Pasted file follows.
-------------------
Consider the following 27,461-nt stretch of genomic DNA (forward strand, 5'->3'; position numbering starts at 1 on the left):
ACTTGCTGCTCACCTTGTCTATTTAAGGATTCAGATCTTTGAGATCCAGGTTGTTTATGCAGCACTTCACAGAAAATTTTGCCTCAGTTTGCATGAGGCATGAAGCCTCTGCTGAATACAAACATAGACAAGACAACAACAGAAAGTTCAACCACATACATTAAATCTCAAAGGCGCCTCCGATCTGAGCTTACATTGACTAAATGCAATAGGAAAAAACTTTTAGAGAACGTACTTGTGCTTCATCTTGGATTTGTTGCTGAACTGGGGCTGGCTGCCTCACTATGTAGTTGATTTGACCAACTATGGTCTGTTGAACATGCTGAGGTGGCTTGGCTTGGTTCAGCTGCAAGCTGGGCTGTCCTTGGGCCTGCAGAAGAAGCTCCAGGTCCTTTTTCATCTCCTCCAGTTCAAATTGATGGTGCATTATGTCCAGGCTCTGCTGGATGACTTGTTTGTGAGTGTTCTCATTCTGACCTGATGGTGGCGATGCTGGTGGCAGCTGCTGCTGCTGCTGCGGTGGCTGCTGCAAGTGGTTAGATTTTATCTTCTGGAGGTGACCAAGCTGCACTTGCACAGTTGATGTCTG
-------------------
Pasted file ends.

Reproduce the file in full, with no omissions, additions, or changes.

Consider the following 27,461-nt stretch of genomic DNA (forward strand, 5'->3'; position numbering starts at 1 on the left):
ACTTGCTGCTCACCTTGTCTATTTAAGGATTCAGATCTTTGAGATCCAGGTTGTTTATGCAGCACTTCACAGAAAATTTTGCCTCAGTTTGCATGAGGCATGAAGCCTCTGCTGAATACAAACATAGACAAGACAACAACAGAAAGTTCAACCACATACATTAAATCTCAAAGGCGCCTCCGATCTGAGCTTACATTGACTAAATGCAATAGGAAAAAACTTTTAGAGAACGTACTTGTGCTTCATCTTGGATTTGTTGCTGAACTGGGGCTGGCTGCCTCACTATGTAGTTGATTTGACCAACTATGGTCTGTTGAACATGCTGAGGTGGCTTGGCTTGGTTCAGCTGCAAGCTGGGCTGTCCTTGGGCCTGCAGAAGAAGCTCCAGGTCCTTTTTCATCTCCTCCAGTTCAAATTGATGGTGCATTATGTCCAGGCTCTGCTGGATGACTTGTTTGTGAGTGTTCTCATTCTGACCTGATGGTGGCGATGCTGGTGGCAGCTGCTGCTGCTGCTGCGGTGGCTGCTGCAAGTGGTTAGATTTTATCTTCTGGAGGTGACCAAGCTGCACTTGCACAGTTGATGTCTG